Tuesday, October 19, 2010

Finishing a Tuesday: some player quotes

A little more from today's media session...
  • The players said they had only just learned of Kuraczea's decision to leave the team. "I just found out, like a minute ago, so I don’t have a lot of details yet,” Moe Petrus said. “It’s an unfortunate situation. He’ll be missed. It’ll be hard not having that depth and experience.”

  • Said Cody Endres, who did hard suspension time with Kuraczea, "I’m definitely surprised. “It’s tough because he’s a good player, and I really enjoyed playing with him. It’s disappointing to me.”

  • Endres is among those who don't feel entitled (I believe him, but I also get the feeling everyone on the team says they fall into that category). "I don't feel a sense of entitlement," Endres said. "If coach Edsall gets that kind of feeling from the guys, then that's his opinion." But he back tracks a little. "This program has been built on hard work. I think we work harder than most teams in the country, if I can say so. I think we get the idea, but sometimes we do lose the fact that we're not entitled to anything."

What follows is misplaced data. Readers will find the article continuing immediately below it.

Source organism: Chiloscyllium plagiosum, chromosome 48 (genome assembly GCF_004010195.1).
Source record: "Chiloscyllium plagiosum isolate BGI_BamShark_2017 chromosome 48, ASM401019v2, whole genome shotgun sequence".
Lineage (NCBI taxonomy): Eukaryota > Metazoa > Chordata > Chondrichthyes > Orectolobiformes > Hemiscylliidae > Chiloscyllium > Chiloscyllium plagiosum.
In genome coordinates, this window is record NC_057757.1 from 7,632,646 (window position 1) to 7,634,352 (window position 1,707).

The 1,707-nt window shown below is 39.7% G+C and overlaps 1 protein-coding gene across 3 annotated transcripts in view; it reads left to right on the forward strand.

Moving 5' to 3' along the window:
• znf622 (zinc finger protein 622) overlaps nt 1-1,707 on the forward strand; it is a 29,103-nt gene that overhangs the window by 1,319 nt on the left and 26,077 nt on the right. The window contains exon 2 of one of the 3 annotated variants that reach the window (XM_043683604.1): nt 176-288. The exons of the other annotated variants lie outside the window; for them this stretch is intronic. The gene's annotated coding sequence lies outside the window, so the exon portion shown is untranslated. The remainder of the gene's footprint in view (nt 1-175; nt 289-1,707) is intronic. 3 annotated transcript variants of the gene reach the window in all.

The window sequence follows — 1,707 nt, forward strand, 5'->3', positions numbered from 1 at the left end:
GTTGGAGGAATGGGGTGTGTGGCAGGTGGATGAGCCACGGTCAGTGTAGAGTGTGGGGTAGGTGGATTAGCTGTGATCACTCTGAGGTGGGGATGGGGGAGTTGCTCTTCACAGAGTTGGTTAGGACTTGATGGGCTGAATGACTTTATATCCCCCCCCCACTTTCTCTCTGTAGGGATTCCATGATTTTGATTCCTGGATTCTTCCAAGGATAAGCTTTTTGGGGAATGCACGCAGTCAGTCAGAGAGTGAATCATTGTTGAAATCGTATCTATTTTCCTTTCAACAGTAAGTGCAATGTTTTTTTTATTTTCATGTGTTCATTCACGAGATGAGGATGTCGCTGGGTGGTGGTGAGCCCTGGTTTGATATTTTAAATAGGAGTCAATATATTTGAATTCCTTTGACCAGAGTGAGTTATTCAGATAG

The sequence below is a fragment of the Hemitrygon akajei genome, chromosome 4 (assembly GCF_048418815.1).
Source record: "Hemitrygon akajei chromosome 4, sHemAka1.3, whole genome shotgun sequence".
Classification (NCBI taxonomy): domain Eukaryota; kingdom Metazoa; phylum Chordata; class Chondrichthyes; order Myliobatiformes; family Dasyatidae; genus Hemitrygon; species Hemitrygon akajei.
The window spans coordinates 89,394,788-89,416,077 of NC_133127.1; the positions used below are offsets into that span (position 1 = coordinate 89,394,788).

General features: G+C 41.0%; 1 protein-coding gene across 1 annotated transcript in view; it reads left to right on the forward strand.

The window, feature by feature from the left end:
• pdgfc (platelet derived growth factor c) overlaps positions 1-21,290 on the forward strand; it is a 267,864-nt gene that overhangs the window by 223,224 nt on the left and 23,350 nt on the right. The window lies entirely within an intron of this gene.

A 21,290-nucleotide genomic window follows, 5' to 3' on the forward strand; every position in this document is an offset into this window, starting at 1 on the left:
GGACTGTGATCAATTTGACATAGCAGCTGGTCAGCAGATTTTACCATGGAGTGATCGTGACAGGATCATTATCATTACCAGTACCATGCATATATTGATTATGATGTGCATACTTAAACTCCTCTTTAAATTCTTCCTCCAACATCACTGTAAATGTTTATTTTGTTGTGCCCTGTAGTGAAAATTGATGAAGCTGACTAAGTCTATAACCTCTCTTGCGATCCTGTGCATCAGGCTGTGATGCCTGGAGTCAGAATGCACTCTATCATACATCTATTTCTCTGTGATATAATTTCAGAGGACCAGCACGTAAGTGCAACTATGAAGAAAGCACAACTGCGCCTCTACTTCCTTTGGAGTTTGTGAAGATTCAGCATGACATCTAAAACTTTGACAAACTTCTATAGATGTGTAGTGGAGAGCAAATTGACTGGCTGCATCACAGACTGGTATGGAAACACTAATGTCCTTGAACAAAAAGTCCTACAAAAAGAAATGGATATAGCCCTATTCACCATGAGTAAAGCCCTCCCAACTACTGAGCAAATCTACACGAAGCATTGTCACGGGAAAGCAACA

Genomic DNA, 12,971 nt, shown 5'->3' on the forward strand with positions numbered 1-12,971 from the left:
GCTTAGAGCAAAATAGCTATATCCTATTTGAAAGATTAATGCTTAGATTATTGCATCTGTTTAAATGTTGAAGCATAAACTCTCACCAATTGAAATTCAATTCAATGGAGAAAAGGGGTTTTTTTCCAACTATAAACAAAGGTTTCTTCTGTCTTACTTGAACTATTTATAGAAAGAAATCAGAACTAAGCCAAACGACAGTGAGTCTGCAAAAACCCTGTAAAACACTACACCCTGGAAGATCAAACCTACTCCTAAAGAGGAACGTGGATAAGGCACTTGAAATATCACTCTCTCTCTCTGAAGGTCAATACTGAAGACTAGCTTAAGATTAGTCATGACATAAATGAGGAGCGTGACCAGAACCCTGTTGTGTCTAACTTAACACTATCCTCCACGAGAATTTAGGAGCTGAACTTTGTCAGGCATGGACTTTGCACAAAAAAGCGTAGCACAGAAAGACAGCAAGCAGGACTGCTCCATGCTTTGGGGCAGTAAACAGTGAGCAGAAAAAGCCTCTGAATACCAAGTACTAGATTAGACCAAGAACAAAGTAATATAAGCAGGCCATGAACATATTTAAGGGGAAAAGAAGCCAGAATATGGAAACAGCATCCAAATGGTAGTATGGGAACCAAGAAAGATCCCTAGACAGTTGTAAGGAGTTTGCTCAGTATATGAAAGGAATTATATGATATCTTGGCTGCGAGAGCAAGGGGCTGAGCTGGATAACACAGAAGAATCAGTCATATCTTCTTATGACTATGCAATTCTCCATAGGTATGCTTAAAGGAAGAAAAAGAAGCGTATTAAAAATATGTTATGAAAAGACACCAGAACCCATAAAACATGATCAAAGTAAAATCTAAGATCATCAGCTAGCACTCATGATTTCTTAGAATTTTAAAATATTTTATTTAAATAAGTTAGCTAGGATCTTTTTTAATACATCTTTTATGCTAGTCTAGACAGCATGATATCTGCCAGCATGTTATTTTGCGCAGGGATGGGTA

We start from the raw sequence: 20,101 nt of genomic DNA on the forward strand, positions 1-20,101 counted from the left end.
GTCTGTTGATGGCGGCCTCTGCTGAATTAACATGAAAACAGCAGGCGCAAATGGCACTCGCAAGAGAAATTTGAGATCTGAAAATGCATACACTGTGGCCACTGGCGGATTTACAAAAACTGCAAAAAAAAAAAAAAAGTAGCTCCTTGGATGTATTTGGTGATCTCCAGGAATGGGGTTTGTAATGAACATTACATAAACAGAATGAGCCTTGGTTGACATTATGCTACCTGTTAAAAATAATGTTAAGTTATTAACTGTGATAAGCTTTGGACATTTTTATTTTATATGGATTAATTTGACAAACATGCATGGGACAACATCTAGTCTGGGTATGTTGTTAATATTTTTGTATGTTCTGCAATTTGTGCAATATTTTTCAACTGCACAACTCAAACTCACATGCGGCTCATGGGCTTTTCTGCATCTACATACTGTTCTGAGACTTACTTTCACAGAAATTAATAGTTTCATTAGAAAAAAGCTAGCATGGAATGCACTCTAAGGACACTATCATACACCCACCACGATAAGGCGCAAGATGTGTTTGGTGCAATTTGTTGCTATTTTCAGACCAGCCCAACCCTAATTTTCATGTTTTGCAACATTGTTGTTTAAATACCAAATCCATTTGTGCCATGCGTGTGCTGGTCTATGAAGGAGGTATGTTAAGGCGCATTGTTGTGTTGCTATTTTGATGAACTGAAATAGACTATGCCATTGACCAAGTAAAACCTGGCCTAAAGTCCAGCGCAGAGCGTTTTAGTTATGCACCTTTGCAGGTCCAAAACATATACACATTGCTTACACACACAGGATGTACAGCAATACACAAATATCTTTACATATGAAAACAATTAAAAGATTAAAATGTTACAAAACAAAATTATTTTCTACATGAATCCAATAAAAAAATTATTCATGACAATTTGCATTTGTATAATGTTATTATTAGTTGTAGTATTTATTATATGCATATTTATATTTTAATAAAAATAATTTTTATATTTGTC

• Third down's have been a problem with the UConn offense. Endres, asked what the problem has been, said the team has to sustain drives. He also mentioned he wouldn't mind a little more variety with the play-calling. "I think we'll come up with some good things on third down. Maybe not be so, uh....you know," Endres said, pausing to pick his words carefully. "I can't think of the word I'm looking for. Maybe not run it all the time on third down. I like to pass it more, but that's me."

  • UConn fullback Ruben Frank has been playing the part of Bilal Powell on the scout team this past week. Kendall Reyes, for one, thinks he has a future. "He is one tough dude," Reyes said. "He's running the ball hard."

  • Rough week for sitcoms. First June Cleaver, then Howard Cunningham. Tom Bosley and his natural, folksy Midwestern sense of humor worked perfectly well as Mr. C on "Happy Days". Of course, Barbara Billingsley's finest work was her role as an elderly woman who could interpret jive for a stewardess in "Airplane".


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